Our standards consisted mainly of a series of performance tasks given to students and, for each task, an example of exemplary student work (actual student work, in fact). Each piece of student work was annotated to show which piece of the student work illustrated the relevant standard, with a note about why the work met the standard. Any given piece of student work would typically contain sections illustrating several different standards.

Both students and teachers would look at our standards books, and, say, over and over again, “Oh, now I know what they mean. I can do that.” Or, they might say, “I cannot do it yet, but now that I know what is wanted, I know what I have to do to meet the standard.” Teachers would post examples of work that met the standards on classroom walls. Students would critique their own work in relation to the examples. It was the examples, not the declarative statements of the standards, that really “set the standard.”

In a way, there was nothing new in this. For many years prior, most of the top performing countries had issued their standards and then published—nationally, sometimes in the newspapers—both the questions asked—all of them—and the highest scoring responses, often in the form of short essays, because all or most of the questions demanded essays or worked out problems, not checked boxes in multiple choice format. Both teachers and students in those countries routinely pored over the answers with the best marks to understand what the people scoring the tests were looking for. Because of the way the questions were asked and the kind of constructed response that was required, there was no way to “test prep” for these exams. The only way to succeed on them was to demonstrate real command of the material and be able to respond with the kind of analysis, synthesis and just plain good writing that was called for.

I was very disappointed when I saw that the Common Core did not follow the New Standards example. Like the Victorian Certificate, some examples were included, but the standards were not built around them. Most important, I see that, although the two consortia building tests set to the Common Core will be releasing sample questions, most of the prompts will call for choices among multiple choice responses. There will be many fewer performance tasks calling for open-ended responses of the kind just described than they had promised when they began their work. I do not doubt that their tests will be much better than the vast majority of the tests that states have been using for accountability purposes, but they will still, in my opinion, fall well short of what they could and should have been had it not been for federal policy that requires far more testing than will be found in the any of the high performing countries.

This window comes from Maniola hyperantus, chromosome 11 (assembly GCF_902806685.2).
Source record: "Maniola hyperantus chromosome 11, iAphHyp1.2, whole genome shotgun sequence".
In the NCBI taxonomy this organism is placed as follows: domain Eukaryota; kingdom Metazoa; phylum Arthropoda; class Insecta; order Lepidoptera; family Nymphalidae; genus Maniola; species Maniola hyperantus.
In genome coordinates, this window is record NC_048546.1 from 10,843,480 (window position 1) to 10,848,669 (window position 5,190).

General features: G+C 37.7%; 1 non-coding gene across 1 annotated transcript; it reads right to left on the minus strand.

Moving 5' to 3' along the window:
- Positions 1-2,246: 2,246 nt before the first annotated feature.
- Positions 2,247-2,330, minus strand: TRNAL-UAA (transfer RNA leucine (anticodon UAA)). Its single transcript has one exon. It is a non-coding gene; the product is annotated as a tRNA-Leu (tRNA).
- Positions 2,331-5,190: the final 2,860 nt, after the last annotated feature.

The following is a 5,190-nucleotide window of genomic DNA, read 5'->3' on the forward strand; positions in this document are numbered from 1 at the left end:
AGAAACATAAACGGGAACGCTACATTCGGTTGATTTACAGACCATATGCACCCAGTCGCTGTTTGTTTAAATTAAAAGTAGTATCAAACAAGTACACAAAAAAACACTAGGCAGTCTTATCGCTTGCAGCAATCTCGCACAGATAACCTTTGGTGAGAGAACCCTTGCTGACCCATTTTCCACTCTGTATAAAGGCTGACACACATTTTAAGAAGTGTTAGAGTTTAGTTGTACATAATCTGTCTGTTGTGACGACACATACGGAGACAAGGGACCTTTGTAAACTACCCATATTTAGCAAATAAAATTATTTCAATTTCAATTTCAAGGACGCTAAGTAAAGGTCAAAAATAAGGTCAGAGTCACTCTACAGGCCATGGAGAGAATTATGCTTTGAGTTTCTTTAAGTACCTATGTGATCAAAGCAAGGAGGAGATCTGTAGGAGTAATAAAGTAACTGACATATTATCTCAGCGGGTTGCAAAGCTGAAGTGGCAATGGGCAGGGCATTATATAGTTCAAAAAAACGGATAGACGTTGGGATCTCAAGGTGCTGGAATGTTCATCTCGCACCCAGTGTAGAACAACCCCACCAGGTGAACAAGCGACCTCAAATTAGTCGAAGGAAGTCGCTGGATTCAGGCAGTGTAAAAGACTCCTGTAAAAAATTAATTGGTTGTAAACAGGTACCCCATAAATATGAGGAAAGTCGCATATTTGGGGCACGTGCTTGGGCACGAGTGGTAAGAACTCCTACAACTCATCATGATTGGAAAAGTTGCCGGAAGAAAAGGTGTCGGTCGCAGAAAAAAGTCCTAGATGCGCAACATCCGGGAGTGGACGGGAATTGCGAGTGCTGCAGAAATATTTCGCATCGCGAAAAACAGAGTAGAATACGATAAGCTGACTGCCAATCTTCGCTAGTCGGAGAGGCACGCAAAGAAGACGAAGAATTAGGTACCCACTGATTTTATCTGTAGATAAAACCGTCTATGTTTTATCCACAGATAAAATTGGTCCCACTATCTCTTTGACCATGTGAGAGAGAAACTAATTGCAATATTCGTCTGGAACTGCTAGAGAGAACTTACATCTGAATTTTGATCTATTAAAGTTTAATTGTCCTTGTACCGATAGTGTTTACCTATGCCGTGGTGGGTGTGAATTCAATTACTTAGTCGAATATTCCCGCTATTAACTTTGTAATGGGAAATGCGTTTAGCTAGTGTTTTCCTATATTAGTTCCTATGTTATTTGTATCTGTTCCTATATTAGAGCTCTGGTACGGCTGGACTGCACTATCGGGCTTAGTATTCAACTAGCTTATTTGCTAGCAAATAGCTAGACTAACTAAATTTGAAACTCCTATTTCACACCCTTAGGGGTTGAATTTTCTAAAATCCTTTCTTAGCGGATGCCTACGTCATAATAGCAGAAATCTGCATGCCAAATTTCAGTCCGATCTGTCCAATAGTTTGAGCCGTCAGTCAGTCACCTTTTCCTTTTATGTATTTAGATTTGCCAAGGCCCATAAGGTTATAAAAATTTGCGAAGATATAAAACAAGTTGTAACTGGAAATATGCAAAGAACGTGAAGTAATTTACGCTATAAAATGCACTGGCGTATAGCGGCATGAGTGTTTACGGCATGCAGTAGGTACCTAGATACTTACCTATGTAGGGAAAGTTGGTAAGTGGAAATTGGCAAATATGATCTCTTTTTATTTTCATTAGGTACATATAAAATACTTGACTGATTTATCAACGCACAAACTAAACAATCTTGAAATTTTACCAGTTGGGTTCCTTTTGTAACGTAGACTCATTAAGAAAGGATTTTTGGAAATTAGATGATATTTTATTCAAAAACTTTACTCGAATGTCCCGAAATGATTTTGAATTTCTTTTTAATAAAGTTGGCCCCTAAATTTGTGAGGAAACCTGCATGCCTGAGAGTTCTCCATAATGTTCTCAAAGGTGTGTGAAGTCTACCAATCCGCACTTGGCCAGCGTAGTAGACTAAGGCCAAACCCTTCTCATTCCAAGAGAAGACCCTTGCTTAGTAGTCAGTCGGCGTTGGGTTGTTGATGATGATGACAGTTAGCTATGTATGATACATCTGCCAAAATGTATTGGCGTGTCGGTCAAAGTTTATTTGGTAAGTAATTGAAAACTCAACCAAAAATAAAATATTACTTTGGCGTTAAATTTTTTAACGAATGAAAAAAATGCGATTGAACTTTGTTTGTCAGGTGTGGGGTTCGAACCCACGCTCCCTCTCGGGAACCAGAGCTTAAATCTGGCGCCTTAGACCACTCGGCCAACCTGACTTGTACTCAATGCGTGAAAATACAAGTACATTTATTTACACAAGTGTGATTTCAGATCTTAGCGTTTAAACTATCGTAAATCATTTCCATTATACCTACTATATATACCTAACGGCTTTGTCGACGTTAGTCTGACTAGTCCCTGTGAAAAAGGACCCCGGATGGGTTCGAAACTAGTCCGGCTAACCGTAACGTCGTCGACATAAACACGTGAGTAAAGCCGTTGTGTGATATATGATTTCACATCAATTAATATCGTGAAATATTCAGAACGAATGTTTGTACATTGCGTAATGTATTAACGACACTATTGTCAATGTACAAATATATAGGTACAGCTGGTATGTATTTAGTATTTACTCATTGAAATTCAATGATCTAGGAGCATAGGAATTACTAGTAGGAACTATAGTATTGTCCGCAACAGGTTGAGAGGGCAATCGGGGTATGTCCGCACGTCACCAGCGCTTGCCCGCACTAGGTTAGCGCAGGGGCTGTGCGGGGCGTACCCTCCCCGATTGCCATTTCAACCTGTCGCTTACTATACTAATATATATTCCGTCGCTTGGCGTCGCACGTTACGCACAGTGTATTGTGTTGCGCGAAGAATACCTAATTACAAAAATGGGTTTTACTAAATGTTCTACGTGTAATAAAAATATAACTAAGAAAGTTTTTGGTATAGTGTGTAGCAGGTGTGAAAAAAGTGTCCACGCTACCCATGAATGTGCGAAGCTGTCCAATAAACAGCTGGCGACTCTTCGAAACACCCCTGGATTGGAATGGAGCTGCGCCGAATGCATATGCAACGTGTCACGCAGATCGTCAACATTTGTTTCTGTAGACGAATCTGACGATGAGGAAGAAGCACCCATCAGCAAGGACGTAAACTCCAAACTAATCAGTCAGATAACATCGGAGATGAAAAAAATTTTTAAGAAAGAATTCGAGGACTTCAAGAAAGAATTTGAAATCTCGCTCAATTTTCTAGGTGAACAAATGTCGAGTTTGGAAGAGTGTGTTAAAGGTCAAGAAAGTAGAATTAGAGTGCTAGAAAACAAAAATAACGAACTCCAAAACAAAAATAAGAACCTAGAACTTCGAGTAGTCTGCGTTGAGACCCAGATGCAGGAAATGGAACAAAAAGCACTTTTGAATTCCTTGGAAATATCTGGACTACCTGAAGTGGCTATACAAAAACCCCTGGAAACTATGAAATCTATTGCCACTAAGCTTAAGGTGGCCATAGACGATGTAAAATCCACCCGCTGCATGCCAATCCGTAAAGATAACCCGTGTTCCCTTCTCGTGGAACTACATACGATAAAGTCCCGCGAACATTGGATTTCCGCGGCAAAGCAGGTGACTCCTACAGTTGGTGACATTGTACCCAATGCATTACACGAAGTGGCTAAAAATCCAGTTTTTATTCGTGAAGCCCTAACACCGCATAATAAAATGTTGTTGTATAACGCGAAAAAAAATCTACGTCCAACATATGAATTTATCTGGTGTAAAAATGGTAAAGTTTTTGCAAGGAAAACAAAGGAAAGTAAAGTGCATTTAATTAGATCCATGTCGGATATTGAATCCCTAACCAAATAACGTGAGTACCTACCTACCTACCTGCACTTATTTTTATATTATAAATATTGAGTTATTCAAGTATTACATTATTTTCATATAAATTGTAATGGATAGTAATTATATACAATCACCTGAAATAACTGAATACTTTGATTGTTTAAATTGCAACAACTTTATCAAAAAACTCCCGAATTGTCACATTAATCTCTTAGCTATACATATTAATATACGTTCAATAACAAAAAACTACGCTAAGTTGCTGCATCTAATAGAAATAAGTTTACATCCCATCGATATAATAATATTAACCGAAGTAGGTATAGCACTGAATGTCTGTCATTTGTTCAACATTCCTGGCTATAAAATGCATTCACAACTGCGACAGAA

But we do have an example of the kind of approach to standard-setting I admire that should be getting much more attention than it has yet received: the work of Will Fitzhugh, publisher of The Concord Review, a journal of high school student history essays refereed by Fitzhugh. I say “refereed” because Fitzhugh’s standards are very high and the quality of the essays is consistently remarkable.

The Concord Review is arguably the world standard for history writing at the high school level, a true benchmark. Fitzhugh has published standards for the essays that appear there, but the published essays themselves really set the standard. Students and teachers know that, and they study the essays hard to understand what it takes to get an essay published in the journal. I might say that the standard is not just a standard for history writing, but, at the same time, a standard for writing.

If you have read what I have written here with a note of skepticism, perhaps you will believe the testimony of a high school history teacher, John Wardle, head of the history department at Northern Secondary School in Toronto, Ontario (I forgot to mention that publication in The Concord Review is open to high school students all over the world, which it why it can reasonably claim to set an international benchmark for the quality of high school history writing). Here’s what Wardle had to say in a letter to Fitzhugh: